File Download
  Links for fulltext
     (May Require Subscription)
Supplementary

Article: Association between the Severity of Influenza A(H7N9) Virus Infections and Length of the Incubation Period

TitleAssociation between the Severity of Influenza A(H7N9) Virus Infections and Length of the Incubation Period
Authors
Issue Date2016
PublisherPublic Library of Science. The Journal's web site is located at http://www.plosone.org/home.action
Citation
PLoS One, 2016, v. 11 n. 2, article no. e0148506 How to Cite?
AbstractBackground: In early 2013, a novel avian-origin influenza A(H7N9) virus emerged in China, and has caused sporadic human infections. The incubation period is the delay from infection until onset of symptoms, and varies from person to person. Few previous studies have examined whether the duration of the incubation period correlates with subsequent disease severity. Methods and Findings: We analyzed data of period of exposure on 395 human cases of laboratory-confirmed influenza A(H7N9) virus infection in China in a Bayesian framework using a Weibull distribution. We found a longer incubation period for the 173 fatal cases with a mean of 3.7 days (95% credibility interval, CrI: 3.4–4.1), compared to a mean of 3.3 days (95% CrI: 2.9–3.6) for the 222 non-fatal cases, and the difference in means was marginally significant at 0.47 days (95% CrI: -0.04, 0.99). There was a statistically significant correlation between a longer incubation period and an increased risk of death after adjustment for age, sex, geographical location and underlying medical conditions (adjusted odds ratio 1.70 per day increase in incubation period; 95% credibility interval 1.47–1.97). Conclusions: We found a significant association between a longer incubation period and a greater risk of death among human H7N9 cases. The underlying biological mechanisms leading to this association deserve further exploration.
Persistent Identifierhttp://hdl.handle.net/10722/226638
ISSN
2020 Impact Factor: 3.24
2020 SCImago Journal Rankings: 0.990
PubMed Central ID
ISI Accession Number ID

 

DC FieldValueLanguage
dc.contributor.authorVirlogeux, V-
dc.contributor.authorYang, J-
dc.contributor.authorFang, VJ-
dc.contributor.authorFeng, L-
dc.contributor.authorTsang, KL-
dc.contributor.authorJiang, H-
dc.contributor.authorWu, P-
dc.contributor.authorZheng, J-
dc.contributor.authorLau, EHY-
dc.contributor.authorQin, Y-
dc.contributor.authorPeng, Z-
dc.contributor.authorPeiris, JSM-
dc.contributor.authorYu, H-
dc.contributor.authorCowling, BJ-
dc.date.accessioned2016-06-17T07:45:22Z-
dc.date.available2016-06-17T07:45:22Z-
dc.date.issued2016-
dc.identifier.citationPLoS One, 2016, v. 11 n. 2, article no. e0148506-
dc.identifier.issn1932-6203-
dc.identifier.urihttp://hdl.handle.net/10722/226638-
dc.description.abstractBackground: In early 2013, a novel avian-origin influenza A(H7N9) virus emerged in China, and has caused sporadic human infections. The incubation period is the delay from infection until onset of symptoms, and varies from person to person. Few previous studies have examined whether the duration of the incubation period correlates with subsequent disease severity. Methods and Findings: We analyzed data of period of exposure on 395 human cases of laboratory-confirmed influenza A(H7N9) virus infection in China in a Bayesian framework using a Weibull distribution. We found a longer incubation period for the 173 fatal cases with a mean of 3.7 days (95% credibility interval, CrI: 3.4–4.1), compared to a mean of 3.3 days (95% CrI: 2.9–3.6) for the 222 non-fatal cases, and the difference in means was marginally significant at 0.47 days (95% CrI: -0.04, 0.99). There was a statistically significant correlation between a longer incubation period and an increased risk of death after adjustment for age, sex, geographical location and underlying medical conditions (adjusted odds ratio 1.70 per day increase in incubation period; 95% credibility interval 1.47–1.97). Conclusions: We found a significant association between a longer incubation period and a greater risk of death among human H7N9 cases. The underlying biological mechanisms leading to this association deserve further exploration.-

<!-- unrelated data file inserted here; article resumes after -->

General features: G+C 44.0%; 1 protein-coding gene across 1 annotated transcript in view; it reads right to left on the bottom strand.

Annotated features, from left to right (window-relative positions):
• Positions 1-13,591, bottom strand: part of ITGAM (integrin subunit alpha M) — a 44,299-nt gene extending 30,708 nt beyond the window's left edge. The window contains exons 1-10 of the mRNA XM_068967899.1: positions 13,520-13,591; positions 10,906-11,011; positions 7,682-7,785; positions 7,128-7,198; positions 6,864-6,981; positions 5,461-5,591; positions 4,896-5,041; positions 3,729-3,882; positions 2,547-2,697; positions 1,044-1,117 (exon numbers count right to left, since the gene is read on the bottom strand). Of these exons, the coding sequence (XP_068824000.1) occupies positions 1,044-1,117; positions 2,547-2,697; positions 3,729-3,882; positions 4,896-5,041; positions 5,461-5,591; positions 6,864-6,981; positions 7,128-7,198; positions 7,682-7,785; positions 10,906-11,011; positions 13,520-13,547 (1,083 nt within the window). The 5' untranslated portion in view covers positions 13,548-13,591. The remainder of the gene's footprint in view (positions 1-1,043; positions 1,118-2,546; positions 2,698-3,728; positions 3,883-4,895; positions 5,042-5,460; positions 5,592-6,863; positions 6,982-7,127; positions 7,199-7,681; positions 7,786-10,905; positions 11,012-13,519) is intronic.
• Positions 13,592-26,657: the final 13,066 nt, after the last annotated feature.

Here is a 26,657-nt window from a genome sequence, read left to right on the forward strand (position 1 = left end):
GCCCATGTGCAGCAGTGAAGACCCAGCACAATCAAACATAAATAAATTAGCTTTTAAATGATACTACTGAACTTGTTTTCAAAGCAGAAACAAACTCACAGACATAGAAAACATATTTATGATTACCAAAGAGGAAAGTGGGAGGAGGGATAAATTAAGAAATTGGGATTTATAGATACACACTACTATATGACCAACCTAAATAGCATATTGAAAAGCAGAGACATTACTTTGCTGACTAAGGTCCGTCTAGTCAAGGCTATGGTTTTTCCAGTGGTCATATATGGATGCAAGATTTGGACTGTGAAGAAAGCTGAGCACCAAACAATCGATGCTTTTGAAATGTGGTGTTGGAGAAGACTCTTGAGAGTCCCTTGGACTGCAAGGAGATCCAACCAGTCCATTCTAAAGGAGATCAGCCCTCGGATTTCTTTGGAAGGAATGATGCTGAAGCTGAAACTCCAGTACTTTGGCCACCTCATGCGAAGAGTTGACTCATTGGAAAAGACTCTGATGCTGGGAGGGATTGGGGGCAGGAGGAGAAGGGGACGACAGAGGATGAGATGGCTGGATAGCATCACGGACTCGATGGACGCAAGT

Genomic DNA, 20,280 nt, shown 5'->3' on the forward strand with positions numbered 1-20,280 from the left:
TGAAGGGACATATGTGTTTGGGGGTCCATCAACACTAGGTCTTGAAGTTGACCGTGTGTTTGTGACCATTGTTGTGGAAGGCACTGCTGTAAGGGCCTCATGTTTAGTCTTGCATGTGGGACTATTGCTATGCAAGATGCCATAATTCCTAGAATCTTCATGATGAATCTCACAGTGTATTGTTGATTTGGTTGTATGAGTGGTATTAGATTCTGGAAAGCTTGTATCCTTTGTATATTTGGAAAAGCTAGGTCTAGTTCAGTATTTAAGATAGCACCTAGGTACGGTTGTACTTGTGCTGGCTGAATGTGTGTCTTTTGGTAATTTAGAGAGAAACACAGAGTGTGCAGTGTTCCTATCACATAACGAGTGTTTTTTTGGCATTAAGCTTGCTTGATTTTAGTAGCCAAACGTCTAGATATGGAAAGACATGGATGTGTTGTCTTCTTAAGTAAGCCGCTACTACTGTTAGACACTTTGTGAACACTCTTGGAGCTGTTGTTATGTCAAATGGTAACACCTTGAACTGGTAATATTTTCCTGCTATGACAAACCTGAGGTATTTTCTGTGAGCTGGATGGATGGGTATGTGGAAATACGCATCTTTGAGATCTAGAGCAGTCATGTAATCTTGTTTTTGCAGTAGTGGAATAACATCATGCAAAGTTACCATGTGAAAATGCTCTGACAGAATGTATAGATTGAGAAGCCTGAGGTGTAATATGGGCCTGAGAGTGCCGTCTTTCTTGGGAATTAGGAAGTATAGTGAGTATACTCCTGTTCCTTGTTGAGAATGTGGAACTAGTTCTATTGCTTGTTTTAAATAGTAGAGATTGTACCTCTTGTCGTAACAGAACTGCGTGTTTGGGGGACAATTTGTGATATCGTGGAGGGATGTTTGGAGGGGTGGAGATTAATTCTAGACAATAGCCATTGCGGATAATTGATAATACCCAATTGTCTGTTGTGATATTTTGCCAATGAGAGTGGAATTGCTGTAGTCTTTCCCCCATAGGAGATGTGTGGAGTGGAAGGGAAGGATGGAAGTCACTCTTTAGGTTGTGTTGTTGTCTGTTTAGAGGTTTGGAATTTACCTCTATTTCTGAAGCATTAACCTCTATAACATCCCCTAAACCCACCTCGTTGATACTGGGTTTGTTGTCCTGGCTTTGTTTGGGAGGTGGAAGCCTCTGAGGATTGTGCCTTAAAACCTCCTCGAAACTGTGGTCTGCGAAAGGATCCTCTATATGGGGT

dc.languageeng-
dc.publisherPublic Library of Science. The Journal's web site is located at http://www.plosone.org/home.action-
dc.relation.ispartofPLoS ONE-
dc.rightsThis work is licensed under a Creative Commons Attribution-NonCommercial-NoDerivatives 4.0 International License.-
dc.titleAssociation between the Severity of Influenza A(H7N9) Virus Infections and Length of the Incubation Period-
dc.typeArticle-
dc.identifier.emailFang, VJ: vickyf@hku.hk-
dc.identifier.emailTsang, KL: matklab@hku.hk-
dc.identifier.emailWu, P: pengwu@hku.hk-
dc.identifier.emailLau, EHY: ehylau@hku.hk-
dc.identifier.emailPeiris, JSM: malik@hkucc.hku.hk-
dc.identifier.emailCowling, BJ: bcowling@hku.hk-
dc.identifier.authorityTsang, KL=rp02571-
dc.identifier.authorityWu, P=rp02025-
dc.identifier.authorityLau, EHY=rp01349-
dc.identifier.authorityPeiris, JSM=rp00410-
dc.identifier.authorityCowling, BJ=rp01326-
dc.description.naturepublished_or_final_version-
dc.identifier.doi10.1371/journal.pone.0148506-
dc.identifier.pmid26885816-
dc.identifier.pmcidPMC4757028-
dc.identifier.scopuseid_2-s2.0-84960362761-
dc.identifier.hkuros258359-
dc.identifier.volume11-
dc.identifier.issue2-
dc.identifier.spagearticle no. e0148506-
dc.identifier.epagearticle no. e0148506-
dc.identifier.isiWOS:000371218400038-
dc.publisher.placeUnited States-
dc.identifier.issnl1932-6203-

Export via OAI-PMH Interface in XML Formats


OR


Export to Other Non-XML Formats